National Bicycle History Archive of America
Hello...For many years I have wondered why my Fleetwood wasn’t
two-toned like the others.
It appears that the white paint has been removed. There is still some evidence of it.
Unfortunately I also found out that the chain guard is incorrect.
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In response to the long list of folks making claims and counter-claims and stating what is and isn't correct, I will make this one post. I do this because I can see this being argued into the ground and those arguments on here are usually followed by or accompanied by insults that imply that real facts are the myths... and the myths are only believable if uttered/posted by big shooters on this site. And there is no way to win with actual facts, especially against large numbers who will drink the Kool-Aid... only as long as that Kool-Aid comes from an approved source.
There are those who will merely read this and WHILE reading, already be formulating their comeback zinger argument. All of which will never result in raising anyone's knowledge level. But this apparently does not matter.
So. I can only say that the things being stated here in this thread are largely in error. Even when I am quoted, it is in error. For instance, I never owned Huffman-made streamliners from a "rental fleet." But I did indeed own more of these bicycles than any single human being breathing today. I believe the green one with original paint was once one of mine. As were others. This is a fact.
And I still own more literature and original papers on these bicycles than anyone. I also restored one long years, LONG YEARS before anyone else ever did. So, no matter who may troll this, I know a few things about these bicycles.
A few points to consider...
1.) The notion that a Huffman streamliner is either a Firestone (with straight bars) or a Dayton/Huffman/Snell/etc.etc.etc.etc. (with bent bars) is a complete fallacy.
2.) A few illustrations out of Firestone consumer catalogues is NOT the be-all, end-all of information about these bicycles. For that, you need the DEALER BOOKS and dealer letters. And promotional model info. And you need this information not just from Firestone, but from all of the retailers and wholesale-distributors who handled these bicycles. NONE of the folks making proclamations on here have gathered such information or they would not be making the proclamations made here.
3.) There were dozens and dozens of various brands that these bicycles were retailed under. NOT just Firestone. And there were sale/promotional models.
4.) The reference to these bicycles of "Super Streamline" was indeed used IN and OUTside of Huffman as a generic term for models with this frame... bent bars or not. Think of the term as you might with "J.C. Higgins "jet-flow."
5.) The "ashtray' name given to the factory accessory speedometer housing was not something that a "we" dreamed up. It was a "me" name... not a "we" name.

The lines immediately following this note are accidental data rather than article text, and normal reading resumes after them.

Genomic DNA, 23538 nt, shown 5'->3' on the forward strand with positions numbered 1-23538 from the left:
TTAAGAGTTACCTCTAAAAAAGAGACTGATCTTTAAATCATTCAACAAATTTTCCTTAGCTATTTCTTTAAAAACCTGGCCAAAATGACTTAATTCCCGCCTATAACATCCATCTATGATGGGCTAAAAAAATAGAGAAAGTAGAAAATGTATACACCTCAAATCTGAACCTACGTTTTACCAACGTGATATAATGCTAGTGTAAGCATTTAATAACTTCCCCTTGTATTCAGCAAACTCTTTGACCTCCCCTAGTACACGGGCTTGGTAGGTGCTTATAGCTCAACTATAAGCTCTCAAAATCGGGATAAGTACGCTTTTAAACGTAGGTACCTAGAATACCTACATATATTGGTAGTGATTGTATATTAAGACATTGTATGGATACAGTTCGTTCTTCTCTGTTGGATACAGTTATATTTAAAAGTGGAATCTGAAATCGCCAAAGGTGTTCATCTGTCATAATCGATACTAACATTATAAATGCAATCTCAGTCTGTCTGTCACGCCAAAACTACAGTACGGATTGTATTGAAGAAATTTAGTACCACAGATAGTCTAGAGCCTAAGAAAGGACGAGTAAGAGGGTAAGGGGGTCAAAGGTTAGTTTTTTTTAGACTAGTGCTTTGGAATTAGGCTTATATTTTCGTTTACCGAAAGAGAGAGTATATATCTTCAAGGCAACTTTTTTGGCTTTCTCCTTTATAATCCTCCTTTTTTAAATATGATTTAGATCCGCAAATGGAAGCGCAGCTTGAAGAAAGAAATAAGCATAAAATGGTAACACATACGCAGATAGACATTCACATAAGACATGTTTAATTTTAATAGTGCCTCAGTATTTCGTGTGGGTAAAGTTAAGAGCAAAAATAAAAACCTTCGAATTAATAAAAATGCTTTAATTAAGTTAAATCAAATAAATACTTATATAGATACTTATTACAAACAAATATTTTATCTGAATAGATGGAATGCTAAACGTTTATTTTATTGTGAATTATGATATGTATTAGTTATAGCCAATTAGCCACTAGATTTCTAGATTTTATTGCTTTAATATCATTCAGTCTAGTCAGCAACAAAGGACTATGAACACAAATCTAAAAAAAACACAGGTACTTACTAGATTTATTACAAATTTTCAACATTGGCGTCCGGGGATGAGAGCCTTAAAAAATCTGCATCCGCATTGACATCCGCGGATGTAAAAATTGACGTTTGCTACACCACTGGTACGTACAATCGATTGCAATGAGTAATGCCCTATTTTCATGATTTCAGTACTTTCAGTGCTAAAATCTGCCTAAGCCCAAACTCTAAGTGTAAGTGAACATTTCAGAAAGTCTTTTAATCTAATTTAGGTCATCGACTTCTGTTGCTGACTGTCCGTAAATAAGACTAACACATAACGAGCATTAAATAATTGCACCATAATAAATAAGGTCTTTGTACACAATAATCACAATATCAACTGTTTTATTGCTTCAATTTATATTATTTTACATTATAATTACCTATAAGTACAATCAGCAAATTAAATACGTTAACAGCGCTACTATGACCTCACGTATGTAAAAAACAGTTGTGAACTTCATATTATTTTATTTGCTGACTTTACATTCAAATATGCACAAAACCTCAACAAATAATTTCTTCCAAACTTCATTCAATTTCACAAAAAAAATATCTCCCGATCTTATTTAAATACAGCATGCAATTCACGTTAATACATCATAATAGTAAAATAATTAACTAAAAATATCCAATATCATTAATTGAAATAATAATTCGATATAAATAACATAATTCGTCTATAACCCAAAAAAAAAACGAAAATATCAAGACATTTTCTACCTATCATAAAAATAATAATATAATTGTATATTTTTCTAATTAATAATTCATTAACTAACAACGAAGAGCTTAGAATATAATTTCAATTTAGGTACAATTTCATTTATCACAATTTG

6.) There were dozens and dozens of variations of models sold using these frames. Nobody (including me) has ever tracked down and compiled and compared all that were sold and the details of each incarnation.
7.) There were numerous front sprockets for these bicycles. Not just what people think today. The one most people default to is what I always called the "flying bananas" but it certainly was not the only one.
8.) I was the first to display any of these bicycles at major museums. My special Firestone Fleetwood "Stainless Edition" with original stainless steel fenders, twin headlights, speedometer, etc. was displayed in the 1980s at Los Angeles County Museum of Art. Robert Huffman (who I visited with many times and interviewed) came to visit the exhibition and was very much impressed by my bicycle. So much so that he wrote a note to the museum curator to thank me. Yes. I still have the note.
Nobody knows? It's a mystery? If it makes everyone happy to believe such things, then be my guest!
I am including a shot of the Firestone bicycle dealer book binder (which is full).
Also including an image of just a few of the "super streamline" frames I had in the 1970s-1980s. If you insist... and because none of you ever interviewed people in the companies (Firestone and Huffman) who were there when these bicycles were new. If you look really close, you may even notice a frame with an original stainless steel rear fender still attached. And yes, there were W-D models of these bicycles WITH stainless steel fenders (no, the fork was not original). And more.
Finally a photo of my Firestone Fleetwood special edition with some of my other bicycles taken during setting up for an exhibit at L.A. County Museum of Art. The exhibit was part of a show entitled "The Machine Age."
Facts on old bicycle DIY forums are often like pouring gasoline on an ashtray. But... it is what it is.
Now. Have at it, arguers...
National Bicycle History Archive of America